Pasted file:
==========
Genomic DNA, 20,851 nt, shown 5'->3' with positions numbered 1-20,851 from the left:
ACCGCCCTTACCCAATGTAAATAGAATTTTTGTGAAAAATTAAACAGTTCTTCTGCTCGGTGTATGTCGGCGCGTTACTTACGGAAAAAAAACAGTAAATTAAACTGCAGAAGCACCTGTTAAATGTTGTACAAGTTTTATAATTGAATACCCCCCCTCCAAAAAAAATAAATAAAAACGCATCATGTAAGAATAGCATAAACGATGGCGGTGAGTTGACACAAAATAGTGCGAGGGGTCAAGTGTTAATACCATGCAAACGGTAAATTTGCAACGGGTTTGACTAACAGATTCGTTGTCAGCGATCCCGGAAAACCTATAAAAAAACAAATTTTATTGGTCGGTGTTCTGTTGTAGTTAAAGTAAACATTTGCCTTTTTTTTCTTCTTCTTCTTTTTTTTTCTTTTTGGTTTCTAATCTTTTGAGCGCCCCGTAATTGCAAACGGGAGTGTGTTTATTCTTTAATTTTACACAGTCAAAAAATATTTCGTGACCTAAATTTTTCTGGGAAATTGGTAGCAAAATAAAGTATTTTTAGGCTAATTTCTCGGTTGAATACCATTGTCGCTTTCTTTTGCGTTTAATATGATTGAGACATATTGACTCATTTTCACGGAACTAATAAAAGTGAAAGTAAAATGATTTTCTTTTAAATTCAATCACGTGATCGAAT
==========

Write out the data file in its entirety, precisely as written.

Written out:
Genomic DNA, 20,851 nt, shown 5'->3' with positions numbered 1-20,851 from the left:
ACCGCCCTTACCCAATGTAAATAGAATTTTTGTGAAAAATTAAACAGTTCTTCTGCTCGGTGTATGTCGGCGCGTTACTTACGGAAAAAAAACAGTAAATTAAACTGCAGAAGCACCTGTTAAATGTTGTACAAGTTTTATAATTGAATACCCCCCCTCCAAAAAAAATAAATAAAAACGCATCATGTAAGAATAGCATAAACGATGGCGGTGAGTTGACACAAAATAGTGCGAGGGGTCAAGTGTTAATACCATGCAAACGGTAAATTTGCAACGGGTTTGACTAACAGATTCGTTGTCAGCGATCCCGGAAAACCTATAAAAAAACAAATTTTATTGGTCGGTGTTCTGTTGTAGTTAAAGTAAACATTTGCCTTTTTTTTCTTCTTCTTCTTTTTTTTTCTTTTTGGTTTCTAATCTTTTGAGCGCCCCGTAATTGCAAACGGGAGTGTGTTTATTCTTTAATTTTACACAGTCAAAAAATATTTCGTGACCTAAATTTTTCTGGGAAATTGGTAGCAAAATAAAGTATTTTTAGGCTAATTTCTCGGTTGAATACCATTGTCGCTTTCTTTTGCGTTTAATATGATTGAGACATATTGACTCATTTTCACGGAACTAATAAAAGTGAAAGTAAAATGATTTTCTTTTAAATTCAATCACGTGATCGAAT